Did you serve?: We’ve created a Facebook group for those who fought in the wars in Iraq and Afghanistan to share resources and experiences. Join here.

After a car sped past the military check point and he heard an explosion, Kevin Cruz commanded his team to stay back while he assessed the situation. Above all else, Cruz, then a U.S. army sergeant, didn’t want anything to happen to his men.

They were in Ramadi, Anbar Province, Iraq in 2005. It was already shaping up to be a hard day. Cruz had just learned that his best friend, who had been fighting in Iraq with a different unit, had been killed by a sniper the day before.

Despite being told to stay in place, Pfc. Chassan Henry wouldn’t let Cruz go alone. Following close behind, Henry was struck in the chest by a mortar round. Cruz picked Henry up, held him in his arms. The two men stared at one another. Henry was still breathing, barely.

“If he wasn’t going to let me go alone, I wasn’t going to let him go alone,” Cruz said.

A few minutes later, Henry was gone, but the look in his friend’s eyes would continue to haunt Cruz.

Several years later, when Cruz was being questioned during Soldier Readiness Processing (SRP) before deployment to Afghanistan, he answered truthfully when his interviewers asked him if he had symptoms of Post Traumatic Stress Disorder. Cruz struggled with survivors’ guilt. He was also diagnosed with Traumatic Brain Injury (TBI), likely the result of an injury he sustained in an earlier deployment to Iraq, for which he earned a Purple Heart. Instead of being sent to Afghanistan, Cruz went to a treatment program in Pueblo, Colo.

But that couldn’t save his military career. Cruz was forced into medical retirement in 2010.

“I just didn’t want to get out of the Army,” Cruz said. “I wasn’t ready. I had already put in almost, like two months shy, of 11 years. I was over the hump. I had nine years left. Why would I want to get out? I just wanted to get help.”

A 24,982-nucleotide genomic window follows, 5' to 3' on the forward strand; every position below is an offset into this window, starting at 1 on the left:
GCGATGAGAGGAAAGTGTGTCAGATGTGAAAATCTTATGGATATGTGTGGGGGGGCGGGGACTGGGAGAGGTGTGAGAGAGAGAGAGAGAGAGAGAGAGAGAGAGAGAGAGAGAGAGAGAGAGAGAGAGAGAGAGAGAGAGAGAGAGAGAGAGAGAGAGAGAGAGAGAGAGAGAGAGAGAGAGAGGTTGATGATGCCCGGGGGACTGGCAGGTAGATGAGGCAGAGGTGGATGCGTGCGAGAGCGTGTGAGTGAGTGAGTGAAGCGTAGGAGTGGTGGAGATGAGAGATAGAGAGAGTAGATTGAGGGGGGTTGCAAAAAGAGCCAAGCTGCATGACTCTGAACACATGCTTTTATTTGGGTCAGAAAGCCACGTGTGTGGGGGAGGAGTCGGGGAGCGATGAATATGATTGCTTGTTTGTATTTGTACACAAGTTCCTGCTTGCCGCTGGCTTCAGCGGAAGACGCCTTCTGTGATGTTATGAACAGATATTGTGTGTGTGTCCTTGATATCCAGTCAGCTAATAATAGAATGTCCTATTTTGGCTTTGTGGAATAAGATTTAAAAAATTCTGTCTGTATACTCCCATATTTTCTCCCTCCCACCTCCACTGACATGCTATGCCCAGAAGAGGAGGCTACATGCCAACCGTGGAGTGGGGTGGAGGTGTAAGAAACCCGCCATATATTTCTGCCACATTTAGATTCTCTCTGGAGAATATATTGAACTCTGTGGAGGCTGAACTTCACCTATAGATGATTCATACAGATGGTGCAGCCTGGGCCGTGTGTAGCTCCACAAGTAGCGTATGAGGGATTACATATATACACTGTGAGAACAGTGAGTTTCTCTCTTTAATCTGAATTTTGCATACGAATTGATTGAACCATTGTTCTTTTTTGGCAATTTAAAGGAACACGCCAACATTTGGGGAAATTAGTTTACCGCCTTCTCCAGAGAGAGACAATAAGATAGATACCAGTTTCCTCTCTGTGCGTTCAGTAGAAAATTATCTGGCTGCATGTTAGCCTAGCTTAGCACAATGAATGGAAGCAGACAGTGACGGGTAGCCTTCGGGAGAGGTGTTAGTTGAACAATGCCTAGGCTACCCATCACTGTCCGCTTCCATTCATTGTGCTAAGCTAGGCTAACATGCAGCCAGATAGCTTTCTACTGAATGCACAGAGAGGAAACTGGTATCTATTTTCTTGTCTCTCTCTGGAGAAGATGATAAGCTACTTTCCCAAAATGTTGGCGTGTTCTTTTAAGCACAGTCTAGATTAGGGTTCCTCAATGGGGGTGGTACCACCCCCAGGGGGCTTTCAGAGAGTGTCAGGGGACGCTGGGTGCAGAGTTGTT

Since his retirement, pretty much everything has been difficult for Cruz. He has struggled to maintain a job. He was evicted, left to live in his car and in motels for a period before landing back at his mother’s house in the Chicago suburb of Cicero.

He went through a divorce, a couple of breakups, and is now fighting for shared custody of his four children. At his lowest point, Cruz drove to the mountains in Colorado with plans to jump to his death. Only a memory from years before when he promised his daughter he would come back from war kept him from killing himself.

“[I] kept telling [myself], you’re such a hypocrite. You made it back, and now you’re going to end it? There’s always a way. There’s always a solution,” said Cruz.

Now Cruz goes to therapy regularly, and things finally seem to be looking up for him. He enrolled in college at DePaul University where he is studying business administration. And he recently decided he wants to give back to other soldiers and veterans.

Cruz signed up to be a volunteer veteran with Illinois Warrior to Warrior, a nonprofit that connects veterans with National Guard service members. Volunteers go to monthly National Guard drills to get to know service members and connect them with resources — the group can help its members find employment, housing and therapy. He knows that if he can get soldiers to open up and talk about their problems, it will help them.

Staff at Illinois Warrior to Warrior are helping Cruz with his own needs as well. In late October, he met with Adam Hughes, the nonprofit’s director of outreach and recruiting, to work on his resume. On his way to the meeting, Cruz got a call from a human resources staffer at one of the Chicago Veterans Administration hospitals. She offered him a job as a medical support assistant working weekends and holidays. A perfect fit so he could continue going to school. And at a salary of almost $31,000, Cruz would make enough money to move out of his family’s house and finally get a place of his own. He tentatively starts on Nov. 30.

Learn more about Kevin’s story and the Illinois Warrior to Warrior program by watching this short documentary.